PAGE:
|Here, the farm has been separated into equal parts that make up a whole.|
Build fractions from unit fractions.
- CCSS.MATH.CONTENT.4.NF.B.3.A: When sketching the designs of their farms, students must break down each of the components (dirt, water, perimeter enclosing) into fractions.
- CCSS.MATH.CONTENT.4.NF.B.3.B: After designing their farms, students are tasked with creating fractions for the perimeter, dirt, and water. In this example below, the Perimeter = 40 and Area = 121. Perimeter/Area = 40/121, Dirt/Area = 64/121, and Water/Area =17/21. When the fractions are added together, it equals 121/121, which equals one farm.
- CCSS.MATH.CONTENT.4.NF.B.3.D: In designing their farm, students are turning parts of the whole into fractions and adding them back together, with like denominators. By building a digital farm, students are using a visual fraction model to learn about the concept.
Solve problems involving measurement and conversion of measurements.
- CCSS.MATH.CONTENT.4.MD.A.3: Students are directly using the formulas for area and perimeter to build digital structures, which can be applied to real-life contexts, such as architecture.
Write and interpret numerical expressions.
- CCSS.MATH.CONTENT.5.OA.A.1: In the house, farm, and Parthenon lesson plans, students use various formulas, including area and perimeter, that contain parentheses; they must be able to evaluate these calculations correctly by applying the order of operations.
- CCSS.MATH.CONTENT.5.OA.A.2: When creating walls or columns, students will understand that finding the number of blocks involves manipulating the perimeter (multiplying and/or dividing the perimeter by a whole-number). By setting up the formula without solving it, students will be able to interpret the numeral expression before solving it.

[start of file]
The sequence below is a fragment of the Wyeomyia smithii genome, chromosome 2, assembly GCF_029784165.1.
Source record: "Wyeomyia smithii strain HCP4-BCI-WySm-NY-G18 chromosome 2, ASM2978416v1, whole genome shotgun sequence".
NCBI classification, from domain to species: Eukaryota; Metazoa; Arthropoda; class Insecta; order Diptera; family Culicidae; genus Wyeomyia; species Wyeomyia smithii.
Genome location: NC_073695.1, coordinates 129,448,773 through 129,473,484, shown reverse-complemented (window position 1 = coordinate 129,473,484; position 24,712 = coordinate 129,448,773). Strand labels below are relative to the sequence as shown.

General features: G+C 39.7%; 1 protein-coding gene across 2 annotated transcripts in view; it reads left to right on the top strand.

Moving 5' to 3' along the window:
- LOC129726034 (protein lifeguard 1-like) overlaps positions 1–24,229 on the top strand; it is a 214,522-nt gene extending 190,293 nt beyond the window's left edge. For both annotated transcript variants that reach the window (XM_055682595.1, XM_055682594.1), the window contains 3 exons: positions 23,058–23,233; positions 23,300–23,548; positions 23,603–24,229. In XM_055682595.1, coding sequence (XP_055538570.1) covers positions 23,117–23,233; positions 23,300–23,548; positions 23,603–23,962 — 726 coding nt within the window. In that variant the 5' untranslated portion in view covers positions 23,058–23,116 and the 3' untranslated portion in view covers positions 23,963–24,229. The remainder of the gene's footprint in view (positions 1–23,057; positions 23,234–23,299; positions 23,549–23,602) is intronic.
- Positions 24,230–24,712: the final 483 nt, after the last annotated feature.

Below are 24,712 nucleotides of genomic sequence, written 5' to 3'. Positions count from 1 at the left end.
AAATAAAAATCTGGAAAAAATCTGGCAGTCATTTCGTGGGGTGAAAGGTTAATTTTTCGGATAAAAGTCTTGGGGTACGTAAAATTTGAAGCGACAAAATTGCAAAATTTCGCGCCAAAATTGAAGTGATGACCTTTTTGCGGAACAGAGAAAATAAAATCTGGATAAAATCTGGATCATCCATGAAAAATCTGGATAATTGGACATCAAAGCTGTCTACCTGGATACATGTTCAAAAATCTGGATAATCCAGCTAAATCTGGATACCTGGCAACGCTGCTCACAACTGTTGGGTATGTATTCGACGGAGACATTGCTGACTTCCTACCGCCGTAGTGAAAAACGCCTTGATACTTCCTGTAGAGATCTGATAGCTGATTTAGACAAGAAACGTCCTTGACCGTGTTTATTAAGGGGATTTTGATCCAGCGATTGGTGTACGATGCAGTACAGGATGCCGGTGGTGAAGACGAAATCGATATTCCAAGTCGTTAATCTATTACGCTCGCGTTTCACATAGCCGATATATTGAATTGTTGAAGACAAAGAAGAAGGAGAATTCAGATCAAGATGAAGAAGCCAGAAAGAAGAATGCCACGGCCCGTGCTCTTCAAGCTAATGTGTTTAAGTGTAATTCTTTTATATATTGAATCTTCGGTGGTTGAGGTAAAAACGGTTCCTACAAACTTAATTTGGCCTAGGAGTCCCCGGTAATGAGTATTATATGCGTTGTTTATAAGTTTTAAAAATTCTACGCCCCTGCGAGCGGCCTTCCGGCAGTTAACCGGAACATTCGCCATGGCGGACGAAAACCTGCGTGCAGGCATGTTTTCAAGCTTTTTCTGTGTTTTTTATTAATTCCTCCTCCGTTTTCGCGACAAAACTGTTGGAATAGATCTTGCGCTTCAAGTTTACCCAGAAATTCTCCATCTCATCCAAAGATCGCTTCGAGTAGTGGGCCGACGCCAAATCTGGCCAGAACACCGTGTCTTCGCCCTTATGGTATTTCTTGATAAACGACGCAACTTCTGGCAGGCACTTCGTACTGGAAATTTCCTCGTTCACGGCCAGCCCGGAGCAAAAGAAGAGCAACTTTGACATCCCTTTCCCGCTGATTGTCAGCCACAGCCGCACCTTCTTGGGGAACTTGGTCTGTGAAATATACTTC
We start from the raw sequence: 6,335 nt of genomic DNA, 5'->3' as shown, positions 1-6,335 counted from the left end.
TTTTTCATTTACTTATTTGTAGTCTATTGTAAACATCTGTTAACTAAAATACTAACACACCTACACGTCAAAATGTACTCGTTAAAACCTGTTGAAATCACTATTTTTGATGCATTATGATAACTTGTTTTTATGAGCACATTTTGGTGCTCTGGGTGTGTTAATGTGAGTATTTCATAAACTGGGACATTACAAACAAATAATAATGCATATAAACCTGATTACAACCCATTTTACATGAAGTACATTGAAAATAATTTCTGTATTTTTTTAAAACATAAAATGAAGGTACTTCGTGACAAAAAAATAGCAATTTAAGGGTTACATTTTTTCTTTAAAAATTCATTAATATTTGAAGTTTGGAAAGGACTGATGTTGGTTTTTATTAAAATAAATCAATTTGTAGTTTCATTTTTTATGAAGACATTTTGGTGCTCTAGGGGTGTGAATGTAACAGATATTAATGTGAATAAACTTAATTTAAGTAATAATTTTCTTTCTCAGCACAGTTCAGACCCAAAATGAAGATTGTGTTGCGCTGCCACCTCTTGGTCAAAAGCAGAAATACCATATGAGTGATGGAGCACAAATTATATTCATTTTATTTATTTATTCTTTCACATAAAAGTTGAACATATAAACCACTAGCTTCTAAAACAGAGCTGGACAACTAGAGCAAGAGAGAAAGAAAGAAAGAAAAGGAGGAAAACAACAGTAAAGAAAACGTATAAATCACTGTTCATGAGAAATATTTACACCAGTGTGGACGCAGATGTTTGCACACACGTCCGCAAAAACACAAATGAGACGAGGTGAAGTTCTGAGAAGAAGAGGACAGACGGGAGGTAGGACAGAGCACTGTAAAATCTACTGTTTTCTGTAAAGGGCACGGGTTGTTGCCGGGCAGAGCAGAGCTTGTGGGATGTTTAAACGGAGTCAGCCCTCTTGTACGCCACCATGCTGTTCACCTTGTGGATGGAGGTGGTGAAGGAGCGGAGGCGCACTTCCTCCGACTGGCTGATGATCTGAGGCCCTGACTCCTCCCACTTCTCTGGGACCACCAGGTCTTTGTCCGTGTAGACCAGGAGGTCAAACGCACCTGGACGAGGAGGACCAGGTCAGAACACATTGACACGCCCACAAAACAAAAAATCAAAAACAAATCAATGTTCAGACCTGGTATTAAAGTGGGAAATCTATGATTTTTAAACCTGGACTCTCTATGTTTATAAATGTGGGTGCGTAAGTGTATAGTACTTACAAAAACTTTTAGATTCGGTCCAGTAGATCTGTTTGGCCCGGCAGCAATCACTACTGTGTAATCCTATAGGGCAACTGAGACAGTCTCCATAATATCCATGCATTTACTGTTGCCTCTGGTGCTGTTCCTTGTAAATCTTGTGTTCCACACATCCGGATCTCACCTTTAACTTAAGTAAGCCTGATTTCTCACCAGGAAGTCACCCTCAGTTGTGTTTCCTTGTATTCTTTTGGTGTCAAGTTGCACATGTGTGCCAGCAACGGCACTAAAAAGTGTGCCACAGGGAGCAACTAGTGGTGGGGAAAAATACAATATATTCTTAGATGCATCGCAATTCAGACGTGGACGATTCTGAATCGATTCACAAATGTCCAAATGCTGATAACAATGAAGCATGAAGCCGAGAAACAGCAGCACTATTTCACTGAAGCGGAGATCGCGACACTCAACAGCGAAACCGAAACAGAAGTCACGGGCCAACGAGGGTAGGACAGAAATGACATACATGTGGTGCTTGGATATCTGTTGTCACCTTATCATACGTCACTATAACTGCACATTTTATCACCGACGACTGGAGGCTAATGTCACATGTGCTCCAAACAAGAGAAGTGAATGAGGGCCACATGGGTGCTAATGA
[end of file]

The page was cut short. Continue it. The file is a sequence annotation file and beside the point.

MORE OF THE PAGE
Solve real-world and mathematical problems involving area, surface area, and volume.
- CCSS.MATH.CONTENT.6.G.A.1: This farm is a polygon that is composed of a decomposition of shapes. For example, this farm (belowt) has an area of 110 total blocks. Of the 110 blocks, 38 are in the perimeter enclosure, there are two 4 x 8 areas of dirt, and 1 x 8 area of water.
Apply and extend previous understandings of arithmetic to algebraic expressions.
- CCSS.MATH.CONTENT.6.EE.A.2.A: In designing their farm, students must solve for the unknown variables of perimeter (P) and area (A).
- CCSS.MATH.CONTENT.6.EE.A.2.B: When solving the equation for perimeter in Minecraft, P = 2(L+W) – 4, students should be able to explain that perimeter is the “product of two times the sum of the length and width, minus four.” They will do this throughout as the lessons challenge students to use language to describe each of the formulas being used.
Reason about and solve one-variable equations and inequalities.
- CCSS.MATH.CONTENT.6.EE.B.6: The equations for the basic house, road, farm, and Parthenon lesson plans are comprised of perimeter, area, height, length, width – all mathematical terms that are used in real-life. Furthermore, students begin to build an understanding of how to read algebra as a language where variables stand for unknown numbers.
- CCSS.MATH.CONTENT.6.EE.B.7: In the house, farm, road, and Parthenon lesson plans, students must evaluate expressions in which letters stand for numbers on both sides of the equation (e.g., A = LxW), and build an understanding of the relationship between variables in a given expression.
Represent and analyze quantitative relationships between dependent and independent variables.
- CCSS.MATH.CONTENT.6.EE.C.9: Since many formulas used in the house, road, farm, and Parthenon lesson plans involve variables on both sides of the expression (A = LxW, P = 2(L+W) – 4, S = 3L/2), students will see that changing one variable will result in the change of the other variable.
Solve real-life and mathematical problems using numerical and algebraic expressions and equations.
- CCSS.MATH.CONTENT.7.EE.B.4.A: In using the formulas for perimeter and area in the house, farm, and Parthenon lesson plans, students are manipulating the variables to determine their given values. For example, if a student wants to make their Area = 35 and are given width = 5, they must set up the equation to determine what the length would be.